[Note: Steven Spielberg’s Saving Private Ryan turns 20 this year.]
Saving Private Ryan and Schindler’s List are two sides of the same Spielbergian coin. Both films are about the moral calculus of human life, and how a few ordinary, flawed people responded to an extraordinary moment when this calculus turned deadly. List is the greater film, but Ryan is the more philosophical. Both movies put the same question to its characters: How much is one person worth? The answers in Schindler’s List are definitive; the answers in Saving Private Ryan are complex.
Ryan has been criticized as a pro-war film. Particularly in the aftermath of the Iraq war, there seemed to me a shift in critical opinion toward the film. It’s popular today to argue that the first 30 minutes of the movie—the astonishing and excruciatingly violent D-Day beach sequence—are truly great, but the rest is replaceable. I’m not so sure. What Spielberg accomplishes in Ryan is a spiritual biography of the American soldier. It’s not a pro-war film (no movie that sought to be pro-war would film anything close to that beach sequence), but it’s not an anti-war film either. As a documentary of war, Ryan dismantles the John Wayne/Golden Age of Hollywood delusion, and as a reflection on the value of human life in a world set to destroy it, it likewise challenges the cynicism and utilitarianism of the post-Vietnam mind. It is a great movie because it makes the audience small and the questions big.
The key moment in the movie is not the beach landing, but the scene in which Captain Miller’s (Tom Hanks) company nearly begins to kill itself, literally, out of fury and frustration at not having found Ryan. The company sergeant pulls a gun on a private who says he’s “done with this mission” and will not go further. Most of the men want to execute a German prisoner; the cowardly translator Upham wants to spare him. Miller angers the group by releasing the prisoner, forcing something to give. At the last moment Miller reveals something the soldiers say he’s never told them: where he’s from and what he does. The line “I’m a schoolteacher” breaks over the tension like water on a parched battlefield. It’s the film’s pivotal moment, wherein Miller permanently wins his men’s loyalty by revealing his inner conflict and family-ward sense of duty. That the stoic and courageous Captain is an English teacher from rural Pennsylvania is a beautifully poetic irony. It epitomizes Spielberg’s big idea. In this moment, Miller is not just a captain, he is America itself—killing and being killed, exercising his duty and yet feeling (as he puts it) further and further away from home with every successful shot.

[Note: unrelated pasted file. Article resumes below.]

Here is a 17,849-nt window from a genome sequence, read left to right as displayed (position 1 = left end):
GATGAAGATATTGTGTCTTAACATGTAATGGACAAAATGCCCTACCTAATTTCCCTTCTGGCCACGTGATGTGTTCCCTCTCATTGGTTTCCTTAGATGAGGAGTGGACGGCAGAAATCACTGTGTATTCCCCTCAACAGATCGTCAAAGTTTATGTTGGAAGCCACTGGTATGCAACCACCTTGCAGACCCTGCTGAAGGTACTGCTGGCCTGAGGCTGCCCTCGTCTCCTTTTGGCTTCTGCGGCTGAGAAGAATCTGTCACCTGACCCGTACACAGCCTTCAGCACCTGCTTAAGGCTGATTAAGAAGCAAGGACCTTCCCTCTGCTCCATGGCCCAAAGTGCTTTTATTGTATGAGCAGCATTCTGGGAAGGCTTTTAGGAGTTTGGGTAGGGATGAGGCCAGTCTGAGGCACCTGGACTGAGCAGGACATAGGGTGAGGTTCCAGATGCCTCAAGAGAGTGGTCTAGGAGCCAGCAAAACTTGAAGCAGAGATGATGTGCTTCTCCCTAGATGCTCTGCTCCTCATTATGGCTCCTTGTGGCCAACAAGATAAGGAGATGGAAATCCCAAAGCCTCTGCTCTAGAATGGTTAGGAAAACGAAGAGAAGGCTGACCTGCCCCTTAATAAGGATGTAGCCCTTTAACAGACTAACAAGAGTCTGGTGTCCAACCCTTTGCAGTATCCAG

Miller’s confession that he personally doesn’t care about Ryan is poignant. It de-romanticizes both him and his mission. He’s not Captain America; he’s just trying to return home to his wife. This is a brilliant portrayal of how ordinary people calculate the value of human life. Real human beings are not bottomless wells of altruism. We make moral evaluations based on what matters to us, what helps us, so to speak, get home.
This is a good lesson for the pro-life movement. Much pro-life rhetoric is far too stoic and hollow, as if the personhood of the unborn or the immigrant are mere intellectual exercises that people should “agree” with. Human lives, though, are not the point in and of themselves. Losing the religious edge to our pro-life worldview may briefly open doors for co-belligerency, but it risks veering into an inchoate “body-ism” that ignores the fundamentally spiritual character of human life. Often the American effort in WWII is mythologized as a group of utterly selfless men running heedless into battle merely for the sake of flag and country. This misrepresentation fails to take into account how wives, children, fathers, mothers, churches, and friends sturdy the soul in the face of catastrophe. This is also the formula for a dangerous mutation of “patriotism:” A nationalism made up of nothing but symbols and gestures, and utterly insensitive to the real people who make up one’s country (this is the “patriotism” of far too many conservatives right now).
In other words, one of the reasons Saving Private Ryan is so effective is that it strips muddy generalizations away from our moral calculus of human life, and reminds us that real people lay themselves down for others only when there is a love in the soul for something greater than life itself. Secular culture desires a directionless human love, an endlessly general affection for everything and everyone and nothing in particular. This isn’t the love of real people, or of real soldiers, or of real Christians. We are all trying to get back home. The question is how much we want to get back there, and what our path toward home goes through.